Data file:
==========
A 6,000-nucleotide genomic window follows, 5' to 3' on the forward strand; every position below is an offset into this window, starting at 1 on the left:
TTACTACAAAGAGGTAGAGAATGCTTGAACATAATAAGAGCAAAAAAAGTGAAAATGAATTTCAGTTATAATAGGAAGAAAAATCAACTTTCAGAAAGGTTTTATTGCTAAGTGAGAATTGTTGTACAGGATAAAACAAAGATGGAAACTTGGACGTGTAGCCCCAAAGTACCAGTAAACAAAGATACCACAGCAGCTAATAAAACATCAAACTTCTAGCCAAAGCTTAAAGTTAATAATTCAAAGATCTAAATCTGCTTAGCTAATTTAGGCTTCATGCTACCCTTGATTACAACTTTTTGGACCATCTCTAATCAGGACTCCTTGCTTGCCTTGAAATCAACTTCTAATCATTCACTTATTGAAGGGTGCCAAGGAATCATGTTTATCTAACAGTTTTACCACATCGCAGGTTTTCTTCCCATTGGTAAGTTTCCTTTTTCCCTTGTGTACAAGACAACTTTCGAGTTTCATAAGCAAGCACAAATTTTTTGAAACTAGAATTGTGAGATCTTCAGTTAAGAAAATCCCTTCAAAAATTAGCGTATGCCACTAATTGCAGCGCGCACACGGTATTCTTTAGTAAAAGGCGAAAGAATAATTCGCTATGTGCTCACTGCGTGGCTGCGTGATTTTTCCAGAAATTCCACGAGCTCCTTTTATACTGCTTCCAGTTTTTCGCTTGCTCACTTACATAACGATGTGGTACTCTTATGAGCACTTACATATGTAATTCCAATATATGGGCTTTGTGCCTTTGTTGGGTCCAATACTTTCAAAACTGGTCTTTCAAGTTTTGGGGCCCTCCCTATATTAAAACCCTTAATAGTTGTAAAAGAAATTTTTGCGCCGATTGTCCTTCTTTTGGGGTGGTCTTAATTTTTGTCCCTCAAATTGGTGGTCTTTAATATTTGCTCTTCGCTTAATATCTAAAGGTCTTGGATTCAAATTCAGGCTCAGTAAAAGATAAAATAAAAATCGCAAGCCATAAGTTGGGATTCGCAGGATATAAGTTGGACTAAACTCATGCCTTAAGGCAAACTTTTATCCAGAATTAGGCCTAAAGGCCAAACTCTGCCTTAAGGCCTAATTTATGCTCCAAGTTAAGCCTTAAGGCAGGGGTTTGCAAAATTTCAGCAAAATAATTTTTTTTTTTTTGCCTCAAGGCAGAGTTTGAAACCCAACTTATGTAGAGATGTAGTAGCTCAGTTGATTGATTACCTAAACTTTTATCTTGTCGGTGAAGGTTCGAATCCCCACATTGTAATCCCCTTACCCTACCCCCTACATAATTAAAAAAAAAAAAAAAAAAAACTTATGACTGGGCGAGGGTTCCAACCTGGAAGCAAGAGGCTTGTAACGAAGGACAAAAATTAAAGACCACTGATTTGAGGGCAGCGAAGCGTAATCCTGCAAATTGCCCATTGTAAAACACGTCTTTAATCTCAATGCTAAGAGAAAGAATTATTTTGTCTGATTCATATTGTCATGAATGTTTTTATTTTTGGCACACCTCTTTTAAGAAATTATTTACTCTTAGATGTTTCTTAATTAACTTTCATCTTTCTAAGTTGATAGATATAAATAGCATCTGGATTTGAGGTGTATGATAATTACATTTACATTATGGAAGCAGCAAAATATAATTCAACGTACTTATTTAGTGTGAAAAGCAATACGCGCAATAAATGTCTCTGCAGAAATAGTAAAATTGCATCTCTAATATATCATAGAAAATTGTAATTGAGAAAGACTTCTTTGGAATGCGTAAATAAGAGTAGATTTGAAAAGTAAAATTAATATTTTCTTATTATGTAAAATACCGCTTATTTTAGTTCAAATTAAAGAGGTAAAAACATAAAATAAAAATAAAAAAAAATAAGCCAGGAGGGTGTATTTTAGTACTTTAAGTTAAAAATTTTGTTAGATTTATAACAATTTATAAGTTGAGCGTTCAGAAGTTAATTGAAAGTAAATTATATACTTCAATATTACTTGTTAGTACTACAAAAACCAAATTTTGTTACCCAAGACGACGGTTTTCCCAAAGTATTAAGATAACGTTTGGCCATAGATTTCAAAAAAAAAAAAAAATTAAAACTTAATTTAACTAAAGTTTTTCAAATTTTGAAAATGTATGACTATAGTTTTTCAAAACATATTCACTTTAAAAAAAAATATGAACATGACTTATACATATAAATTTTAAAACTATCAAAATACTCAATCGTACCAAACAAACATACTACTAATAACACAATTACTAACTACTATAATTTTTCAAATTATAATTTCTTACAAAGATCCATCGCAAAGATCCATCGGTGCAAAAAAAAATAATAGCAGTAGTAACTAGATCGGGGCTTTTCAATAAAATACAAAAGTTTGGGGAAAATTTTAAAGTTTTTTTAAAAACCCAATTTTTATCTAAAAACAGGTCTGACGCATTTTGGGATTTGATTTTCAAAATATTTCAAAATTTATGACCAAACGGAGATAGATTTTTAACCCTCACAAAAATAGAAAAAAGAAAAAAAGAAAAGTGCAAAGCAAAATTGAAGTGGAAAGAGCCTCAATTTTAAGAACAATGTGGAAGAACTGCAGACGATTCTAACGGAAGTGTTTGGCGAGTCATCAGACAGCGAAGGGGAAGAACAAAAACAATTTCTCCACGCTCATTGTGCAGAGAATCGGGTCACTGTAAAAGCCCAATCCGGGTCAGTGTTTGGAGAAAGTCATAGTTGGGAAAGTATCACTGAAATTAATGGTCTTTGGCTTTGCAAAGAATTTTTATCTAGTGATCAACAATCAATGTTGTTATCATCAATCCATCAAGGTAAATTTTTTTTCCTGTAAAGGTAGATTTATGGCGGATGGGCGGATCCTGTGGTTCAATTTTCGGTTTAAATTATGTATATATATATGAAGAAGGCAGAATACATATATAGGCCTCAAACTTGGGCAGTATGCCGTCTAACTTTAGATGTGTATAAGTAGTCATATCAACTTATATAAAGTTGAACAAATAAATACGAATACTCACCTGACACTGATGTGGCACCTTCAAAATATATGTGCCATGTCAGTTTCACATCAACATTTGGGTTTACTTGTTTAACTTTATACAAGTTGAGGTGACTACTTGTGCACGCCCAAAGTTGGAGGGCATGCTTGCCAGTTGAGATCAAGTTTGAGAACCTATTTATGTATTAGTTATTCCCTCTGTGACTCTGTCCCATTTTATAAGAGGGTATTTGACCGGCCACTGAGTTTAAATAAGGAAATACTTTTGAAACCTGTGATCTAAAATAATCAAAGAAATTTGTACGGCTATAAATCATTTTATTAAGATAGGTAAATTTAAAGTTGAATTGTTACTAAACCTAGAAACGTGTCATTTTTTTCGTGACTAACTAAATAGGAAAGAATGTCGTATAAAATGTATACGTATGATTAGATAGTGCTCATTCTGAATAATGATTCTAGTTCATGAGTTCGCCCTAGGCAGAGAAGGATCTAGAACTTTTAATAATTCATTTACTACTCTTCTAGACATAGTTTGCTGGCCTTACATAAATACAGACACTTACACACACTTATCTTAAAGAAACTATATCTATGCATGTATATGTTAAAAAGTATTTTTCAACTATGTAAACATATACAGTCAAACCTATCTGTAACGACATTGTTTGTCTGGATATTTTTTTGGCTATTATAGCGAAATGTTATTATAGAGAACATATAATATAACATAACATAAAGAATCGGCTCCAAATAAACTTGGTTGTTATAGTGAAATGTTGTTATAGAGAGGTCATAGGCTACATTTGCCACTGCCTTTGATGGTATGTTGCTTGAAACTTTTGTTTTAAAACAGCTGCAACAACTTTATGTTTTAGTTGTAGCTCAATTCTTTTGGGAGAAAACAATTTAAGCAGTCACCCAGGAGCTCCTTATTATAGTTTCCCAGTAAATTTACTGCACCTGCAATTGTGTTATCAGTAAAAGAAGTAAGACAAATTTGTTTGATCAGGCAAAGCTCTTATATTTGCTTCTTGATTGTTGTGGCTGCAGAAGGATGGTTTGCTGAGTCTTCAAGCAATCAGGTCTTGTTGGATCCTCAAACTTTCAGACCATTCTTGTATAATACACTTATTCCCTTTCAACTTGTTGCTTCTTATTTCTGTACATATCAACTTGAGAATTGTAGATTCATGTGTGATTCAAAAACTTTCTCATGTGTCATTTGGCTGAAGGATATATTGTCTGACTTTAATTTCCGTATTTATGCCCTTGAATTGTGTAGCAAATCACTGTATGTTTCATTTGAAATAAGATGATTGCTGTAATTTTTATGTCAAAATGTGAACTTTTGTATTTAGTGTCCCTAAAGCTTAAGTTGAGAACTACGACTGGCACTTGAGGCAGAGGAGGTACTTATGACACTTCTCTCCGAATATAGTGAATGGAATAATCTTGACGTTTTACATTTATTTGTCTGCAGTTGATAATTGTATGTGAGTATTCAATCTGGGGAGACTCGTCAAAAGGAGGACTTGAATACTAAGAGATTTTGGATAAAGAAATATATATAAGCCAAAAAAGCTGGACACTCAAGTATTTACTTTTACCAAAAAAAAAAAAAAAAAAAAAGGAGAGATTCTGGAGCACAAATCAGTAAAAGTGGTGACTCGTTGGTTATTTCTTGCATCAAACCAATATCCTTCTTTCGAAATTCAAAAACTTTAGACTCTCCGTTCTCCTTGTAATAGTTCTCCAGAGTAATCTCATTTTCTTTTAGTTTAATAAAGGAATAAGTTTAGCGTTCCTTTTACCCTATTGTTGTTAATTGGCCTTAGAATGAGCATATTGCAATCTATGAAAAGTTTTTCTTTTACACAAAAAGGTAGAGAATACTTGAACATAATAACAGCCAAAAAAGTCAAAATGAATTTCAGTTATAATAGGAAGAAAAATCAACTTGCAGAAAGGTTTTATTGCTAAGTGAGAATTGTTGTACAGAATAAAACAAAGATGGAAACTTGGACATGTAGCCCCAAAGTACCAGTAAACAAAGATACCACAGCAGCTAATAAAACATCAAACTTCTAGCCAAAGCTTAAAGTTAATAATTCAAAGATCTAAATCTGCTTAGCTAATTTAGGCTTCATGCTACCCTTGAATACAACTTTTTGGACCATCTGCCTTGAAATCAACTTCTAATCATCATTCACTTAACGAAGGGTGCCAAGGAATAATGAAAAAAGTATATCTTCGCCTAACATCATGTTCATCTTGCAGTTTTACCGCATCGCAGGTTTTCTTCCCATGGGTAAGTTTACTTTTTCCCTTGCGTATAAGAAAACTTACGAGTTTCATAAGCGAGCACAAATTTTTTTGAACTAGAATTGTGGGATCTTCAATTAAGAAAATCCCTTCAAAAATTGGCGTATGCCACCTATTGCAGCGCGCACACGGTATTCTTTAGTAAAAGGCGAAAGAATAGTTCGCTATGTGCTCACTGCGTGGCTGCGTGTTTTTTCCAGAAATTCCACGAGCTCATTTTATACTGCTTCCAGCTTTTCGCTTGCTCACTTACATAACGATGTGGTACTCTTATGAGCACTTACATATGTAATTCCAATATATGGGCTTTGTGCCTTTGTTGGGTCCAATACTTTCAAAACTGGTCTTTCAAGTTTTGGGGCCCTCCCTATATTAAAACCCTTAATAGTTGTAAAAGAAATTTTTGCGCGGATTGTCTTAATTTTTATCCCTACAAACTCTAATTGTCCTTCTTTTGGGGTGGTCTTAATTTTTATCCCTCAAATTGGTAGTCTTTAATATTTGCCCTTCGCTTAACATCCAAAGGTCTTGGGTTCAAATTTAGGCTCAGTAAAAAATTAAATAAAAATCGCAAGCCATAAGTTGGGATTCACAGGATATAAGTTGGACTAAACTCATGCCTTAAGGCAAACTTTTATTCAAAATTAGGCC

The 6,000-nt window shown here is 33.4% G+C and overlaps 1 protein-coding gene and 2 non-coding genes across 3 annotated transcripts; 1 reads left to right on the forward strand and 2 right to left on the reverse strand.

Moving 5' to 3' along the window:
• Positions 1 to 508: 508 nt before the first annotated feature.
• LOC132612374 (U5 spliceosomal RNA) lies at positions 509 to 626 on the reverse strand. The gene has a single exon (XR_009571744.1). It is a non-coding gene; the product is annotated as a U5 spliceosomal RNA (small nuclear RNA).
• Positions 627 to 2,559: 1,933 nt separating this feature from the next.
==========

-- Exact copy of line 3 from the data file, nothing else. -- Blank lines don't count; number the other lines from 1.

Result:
The 6,000-nt window shown here is 33.4% G+C and overlaps 1 protein-coding gene and 2 non-coding genes across 3 annotated transcripts; 1 reads left to right on the forward strand and 2 right to left on the reverse strand.